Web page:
“Whoa, you’re making a mess,” Maple chided Pride as she walked past the island where the cookie decorating was underway, sugar crystals crunching under her feet as she headed for the refrigerator.  In response, Pride scrunched up her face and stuck out her tongue. “You better watch out, Maple, or I’ll pull your hair!” To support her threat she held up a hand and flexed dye-stained fingers.

“ooooooo, I’m so scared,” Maple taunted.

“Shut up, both of you!” Maple and Pride both froze. This was not their mother’s normal reaction to a little good natured tiff between siblings.

The stresses of life and season were making Rachael cranky. The big day was closing in too quickly and she was feeling the co-dependant pressures of unrealistically high expectations for merriment and a nearly empty bank account. 

Pride looked like she was going to cry.  Rachael felt a pang of shame. 

 “I’m sorry,” she said, and truly meant it. “Though, also, you two should not, ideally, be arguing at Christmas time.”

When “Feliz Navidad” played once again in the rotation of songs Maple had burned onto a cd, Rachael bristled as the foreign-sounding masculine voice merrily sang words she couldn’t pronounce. “Why do Americans like that song? English is the official language of the United States. Real Americans shouldn’t listen to that caribou doo doo.”

Pride giggled, Maple ignored her.

As the song continued, Rachael pictured the singer as having light brown skin and wearing a mexican sombrero. Muttering to herself, there were a few phrases Maple picked up, “… singin’ the English part … infuriating…encourages those illegals…’merican culture…”

“I wanna weesh you a Meeerry Chreestmaas from the bottom of my harraaart.” On cue, Pride and Maple sang with gusto, mimmicking that horrid accent! It was enough to make Rachael scream. Needing a break, she grabbed her jacket and went out for a run.  No one asked where she was going, everyone understood that when Rachael needed to release pressure, Rachael went running.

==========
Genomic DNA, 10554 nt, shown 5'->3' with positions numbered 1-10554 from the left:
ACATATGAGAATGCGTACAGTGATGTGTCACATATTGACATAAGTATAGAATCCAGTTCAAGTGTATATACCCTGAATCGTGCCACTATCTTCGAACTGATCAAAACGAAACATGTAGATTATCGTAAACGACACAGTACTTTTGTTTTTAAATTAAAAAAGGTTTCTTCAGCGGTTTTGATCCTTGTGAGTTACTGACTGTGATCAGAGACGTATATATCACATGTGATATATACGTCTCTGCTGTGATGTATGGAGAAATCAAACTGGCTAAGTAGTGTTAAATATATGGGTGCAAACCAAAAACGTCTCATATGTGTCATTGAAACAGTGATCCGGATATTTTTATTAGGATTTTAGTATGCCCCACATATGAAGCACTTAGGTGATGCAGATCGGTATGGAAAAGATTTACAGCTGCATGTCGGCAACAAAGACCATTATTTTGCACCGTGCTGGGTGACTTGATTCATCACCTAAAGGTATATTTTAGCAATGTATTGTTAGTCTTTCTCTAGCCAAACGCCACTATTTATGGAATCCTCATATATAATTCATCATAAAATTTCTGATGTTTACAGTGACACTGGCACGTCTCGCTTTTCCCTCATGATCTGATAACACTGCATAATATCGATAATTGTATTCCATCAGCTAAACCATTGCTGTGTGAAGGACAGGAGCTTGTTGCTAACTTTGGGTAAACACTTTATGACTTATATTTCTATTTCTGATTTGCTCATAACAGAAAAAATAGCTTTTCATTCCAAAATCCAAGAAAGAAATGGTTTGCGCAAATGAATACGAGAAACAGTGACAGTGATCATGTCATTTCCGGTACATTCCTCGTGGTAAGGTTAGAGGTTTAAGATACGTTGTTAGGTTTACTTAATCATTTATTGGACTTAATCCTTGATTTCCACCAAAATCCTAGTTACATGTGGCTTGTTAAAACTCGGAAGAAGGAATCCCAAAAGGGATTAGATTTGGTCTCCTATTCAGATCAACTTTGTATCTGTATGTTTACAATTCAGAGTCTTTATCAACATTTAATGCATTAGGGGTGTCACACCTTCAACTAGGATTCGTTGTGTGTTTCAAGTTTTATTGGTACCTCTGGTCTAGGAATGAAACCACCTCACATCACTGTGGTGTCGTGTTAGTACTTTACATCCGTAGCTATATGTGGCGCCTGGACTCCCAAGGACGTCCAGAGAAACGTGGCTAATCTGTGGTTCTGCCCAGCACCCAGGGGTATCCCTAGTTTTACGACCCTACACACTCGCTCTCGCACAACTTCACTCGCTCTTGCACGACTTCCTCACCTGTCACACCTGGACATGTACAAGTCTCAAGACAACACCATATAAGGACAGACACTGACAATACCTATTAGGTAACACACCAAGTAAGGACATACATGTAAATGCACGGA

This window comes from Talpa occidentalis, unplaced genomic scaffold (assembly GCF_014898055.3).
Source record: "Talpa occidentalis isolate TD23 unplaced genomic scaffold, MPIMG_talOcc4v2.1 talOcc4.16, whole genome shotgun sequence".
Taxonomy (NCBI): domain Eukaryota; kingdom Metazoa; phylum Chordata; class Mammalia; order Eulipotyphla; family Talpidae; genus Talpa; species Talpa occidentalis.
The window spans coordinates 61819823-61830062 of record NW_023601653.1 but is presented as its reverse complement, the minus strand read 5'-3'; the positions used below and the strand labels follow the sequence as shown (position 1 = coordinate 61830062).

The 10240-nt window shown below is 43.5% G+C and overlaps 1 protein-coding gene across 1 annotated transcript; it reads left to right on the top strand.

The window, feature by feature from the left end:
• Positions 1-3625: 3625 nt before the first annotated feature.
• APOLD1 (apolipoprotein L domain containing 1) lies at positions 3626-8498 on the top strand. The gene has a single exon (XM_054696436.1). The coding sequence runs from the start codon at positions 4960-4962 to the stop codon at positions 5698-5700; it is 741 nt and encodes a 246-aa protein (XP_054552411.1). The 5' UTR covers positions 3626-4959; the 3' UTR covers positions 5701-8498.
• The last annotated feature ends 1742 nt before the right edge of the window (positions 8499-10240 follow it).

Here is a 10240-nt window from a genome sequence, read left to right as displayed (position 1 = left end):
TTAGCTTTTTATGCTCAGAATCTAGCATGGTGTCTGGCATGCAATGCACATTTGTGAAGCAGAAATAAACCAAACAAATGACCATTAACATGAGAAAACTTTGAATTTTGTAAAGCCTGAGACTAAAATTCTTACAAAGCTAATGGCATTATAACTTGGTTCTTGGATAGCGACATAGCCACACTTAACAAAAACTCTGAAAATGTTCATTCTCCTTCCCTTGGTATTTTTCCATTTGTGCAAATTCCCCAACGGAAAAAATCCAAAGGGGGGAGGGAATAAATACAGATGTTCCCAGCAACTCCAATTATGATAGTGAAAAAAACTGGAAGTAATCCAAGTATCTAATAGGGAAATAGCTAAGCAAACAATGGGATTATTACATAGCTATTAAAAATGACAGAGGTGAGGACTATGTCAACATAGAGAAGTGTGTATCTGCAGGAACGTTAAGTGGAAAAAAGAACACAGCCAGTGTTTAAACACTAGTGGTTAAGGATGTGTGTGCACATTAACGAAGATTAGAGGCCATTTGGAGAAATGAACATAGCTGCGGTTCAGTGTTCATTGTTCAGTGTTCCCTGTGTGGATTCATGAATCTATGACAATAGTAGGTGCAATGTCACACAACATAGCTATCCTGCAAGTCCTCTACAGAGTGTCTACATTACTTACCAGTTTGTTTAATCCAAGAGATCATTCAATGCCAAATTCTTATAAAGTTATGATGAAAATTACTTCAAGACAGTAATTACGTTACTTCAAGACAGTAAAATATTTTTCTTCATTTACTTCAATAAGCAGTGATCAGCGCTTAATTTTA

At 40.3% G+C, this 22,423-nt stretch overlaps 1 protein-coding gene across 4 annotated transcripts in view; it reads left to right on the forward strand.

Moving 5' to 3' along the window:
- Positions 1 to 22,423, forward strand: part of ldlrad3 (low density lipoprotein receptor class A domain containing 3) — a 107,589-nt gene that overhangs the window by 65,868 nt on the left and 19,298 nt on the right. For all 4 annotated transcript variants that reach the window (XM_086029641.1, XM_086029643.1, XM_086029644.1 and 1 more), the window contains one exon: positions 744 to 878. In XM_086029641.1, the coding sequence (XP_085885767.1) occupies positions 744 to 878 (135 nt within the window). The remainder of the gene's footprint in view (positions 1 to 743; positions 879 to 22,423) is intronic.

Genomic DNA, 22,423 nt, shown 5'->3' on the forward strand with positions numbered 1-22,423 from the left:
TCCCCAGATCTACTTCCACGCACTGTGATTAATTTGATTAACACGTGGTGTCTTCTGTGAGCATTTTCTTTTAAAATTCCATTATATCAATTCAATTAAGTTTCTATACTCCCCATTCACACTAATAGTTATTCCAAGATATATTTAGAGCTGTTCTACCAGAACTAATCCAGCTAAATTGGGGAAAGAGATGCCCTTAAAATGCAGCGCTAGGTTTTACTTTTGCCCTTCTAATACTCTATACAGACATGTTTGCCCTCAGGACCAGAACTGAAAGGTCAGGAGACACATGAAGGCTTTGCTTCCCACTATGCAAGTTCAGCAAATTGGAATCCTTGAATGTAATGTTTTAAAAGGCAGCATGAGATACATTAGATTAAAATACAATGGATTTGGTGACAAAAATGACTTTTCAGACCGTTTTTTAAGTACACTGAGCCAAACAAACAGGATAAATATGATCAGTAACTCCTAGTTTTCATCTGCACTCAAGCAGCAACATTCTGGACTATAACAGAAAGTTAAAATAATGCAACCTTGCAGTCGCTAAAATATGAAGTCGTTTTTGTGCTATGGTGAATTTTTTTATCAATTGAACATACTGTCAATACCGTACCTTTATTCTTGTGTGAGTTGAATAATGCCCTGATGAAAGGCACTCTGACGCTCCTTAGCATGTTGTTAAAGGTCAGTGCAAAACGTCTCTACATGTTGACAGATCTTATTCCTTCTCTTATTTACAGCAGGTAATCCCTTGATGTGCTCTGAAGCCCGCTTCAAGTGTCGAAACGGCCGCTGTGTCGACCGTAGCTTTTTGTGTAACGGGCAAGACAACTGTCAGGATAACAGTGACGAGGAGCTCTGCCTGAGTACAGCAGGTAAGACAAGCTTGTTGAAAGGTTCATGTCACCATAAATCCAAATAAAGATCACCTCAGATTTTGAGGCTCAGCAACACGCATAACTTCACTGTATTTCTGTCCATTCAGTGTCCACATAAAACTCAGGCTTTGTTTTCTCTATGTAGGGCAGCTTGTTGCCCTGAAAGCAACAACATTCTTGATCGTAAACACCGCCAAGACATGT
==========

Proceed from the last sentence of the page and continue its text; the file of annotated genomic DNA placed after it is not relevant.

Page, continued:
Meanwhile, upstairs, the concophony of Christmas sounds had pushed Cristol over the edge; she couldn’t make herself get out of bed. Hugging two pillows and curled into a semi-fetal position, she sobbed and sobbed, eventually falling back asleep. When morning became afternoon, Field got up. He asked about his sister and found that she had not been seen, but everyone assumed she was wrapping presents or doing other last minute Christmas “stuff” in her room. Maybe, as had been the case more often than not in recent weeks, she simply wanted to be left alone. He went and knocked soundly on her bedroom door.

Waiting in the hallway, he looked at the bedroom door postings of the teenage girl Cristol had once been. Cut from magazines, downloaded from the internet, or hand drawn by herself and friends, signs of a flirtatious, audacious, adolescent girl were taped together into a the collage of pictures, slogan’s and cartoonish characters. “You go girl!” partially covered “Princess Cristol” which overlapped a poster from a concert, whose upper right corner shared a tack with last year’s Sophomore Dance program (upon which a bright red lipstick kiss had been planted), and recognizable from under the bottom right corner, a wrapper from a dark chocolate bar with the letters “PECIAL” visible. He counted ten advertisements for various high-end bottles of booze.

Interspersed were various size drawings, many on lined notebook paper. Field didn’t have a clue what most of them were, and the ones he thought he could guess, he really didn’t want to confirm. One  looked like it represented what Cristol had bragged about on MySpace  last year – “the biggest shit stash I’ve ever seen.”  Other drawings were equally disconcerting. How could his parents have walked past this over and over without getting the message?